The fates have conspired against me this week and due to losing my voice (and a little bit to do with the fact Shamrock Rovers are staying in India for at least another ten days) two interviews I have lined up with Rovers defender David Webster and new Bray Wanderers signing Michael Daly have had to be pushed back.
To keep things ticking over while staying on a semi-related route that also doubles as a follow-on from my recently posted interview with Ger O’Brien, below is a brief interview I did 9 months ago with former Ireland international Liam O’Brien (no relation to Ger).
Liam is one of the overlooked Irish players of the Charlton era, his Ireland career spanned the course of a decade (1986-1996), picking up 16 caps in the process, while also amassing just short of 500 club appearances, most notably for Alex Ferguson’s Manchester United and in his 6 year spell at Newcastle that followed.
He also lives and breaths the League of Ireland, and has seen it first-hand over the course of several of its eras through playing and eventually coaching in it, primarily spent as Pat Fenlon’s right hand man until the two went their separate ways after departing for Scottish side Hibernian in November 2011.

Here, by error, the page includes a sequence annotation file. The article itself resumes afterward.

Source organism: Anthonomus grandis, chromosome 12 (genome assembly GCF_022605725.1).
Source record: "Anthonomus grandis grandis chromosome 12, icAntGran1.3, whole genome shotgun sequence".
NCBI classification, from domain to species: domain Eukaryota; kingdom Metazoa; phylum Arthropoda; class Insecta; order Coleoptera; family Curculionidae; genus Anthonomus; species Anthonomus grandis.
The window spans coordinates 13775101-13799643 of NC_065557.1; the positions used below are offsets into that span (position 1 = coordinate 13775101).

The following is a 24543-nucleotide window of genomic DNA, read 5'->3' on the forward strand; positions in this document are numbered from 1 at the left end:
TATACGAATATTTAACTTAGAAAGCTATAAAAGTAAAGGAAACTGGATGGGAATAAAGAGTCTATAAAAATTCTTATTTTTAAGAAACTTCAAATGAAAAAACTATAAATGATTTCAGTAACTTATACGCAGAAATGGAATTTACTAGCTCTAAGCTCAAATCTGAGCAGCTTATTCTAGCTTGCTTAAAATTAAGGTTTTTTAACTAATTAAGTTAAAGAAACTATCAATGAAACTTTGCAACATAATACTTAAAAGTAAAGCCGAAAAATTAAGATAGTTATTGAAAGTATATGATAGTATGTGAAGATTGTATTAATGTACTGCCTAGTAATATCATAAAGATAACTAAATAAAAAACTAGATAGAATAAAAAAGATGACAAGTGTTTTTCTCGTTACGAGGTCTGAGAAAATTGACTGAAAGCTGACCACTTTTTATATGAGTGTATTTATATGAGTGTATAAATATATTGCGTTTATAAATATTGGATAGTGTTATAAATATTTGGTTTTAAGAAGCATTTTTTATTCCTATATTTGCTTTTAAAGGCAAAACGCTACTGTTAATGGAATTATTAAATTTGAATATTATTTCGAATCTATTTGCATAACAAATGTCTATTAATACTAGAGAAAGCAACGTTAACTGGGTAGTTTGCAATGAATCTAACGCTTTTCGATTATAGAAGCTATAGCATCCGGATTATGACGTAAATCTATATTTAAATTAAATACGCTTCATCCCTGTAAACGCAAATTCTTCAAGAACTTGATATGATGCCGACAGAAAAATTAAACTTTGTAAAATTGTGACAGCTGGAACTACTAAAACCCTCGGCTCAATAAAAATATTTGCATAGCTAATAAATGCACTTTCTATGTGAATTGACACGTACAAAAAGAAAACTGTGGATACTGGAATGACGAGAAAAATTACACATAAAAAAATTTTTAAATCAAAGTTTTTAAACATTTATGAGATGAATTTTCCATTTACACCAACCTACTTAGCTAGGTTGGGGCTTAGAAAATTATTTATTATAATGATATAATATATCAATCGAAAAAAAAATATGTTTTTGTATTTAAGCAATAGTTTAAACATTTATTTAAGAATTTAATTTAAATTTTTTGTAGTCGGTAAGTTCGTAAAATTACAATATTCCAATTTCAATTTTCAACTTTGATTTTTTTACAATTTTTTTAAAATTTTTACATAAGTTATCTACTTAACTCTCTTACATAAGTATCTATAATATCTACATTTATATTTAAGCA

As such, Liam has strong points of view on the current standing of the league, and mainly takes umbrage with the manner in which schoolboy football is dealt with in this country, and how by extension it impacts upon the league itself. He has reasonable, albeit unfortunately unrealistic (considering the state domestic football finds itself in in this regard) ideas about potential remedies, and also speaks about his (then) recent acquisition of further coaching badges and how he wishes to get back into coaching work as soon as possible.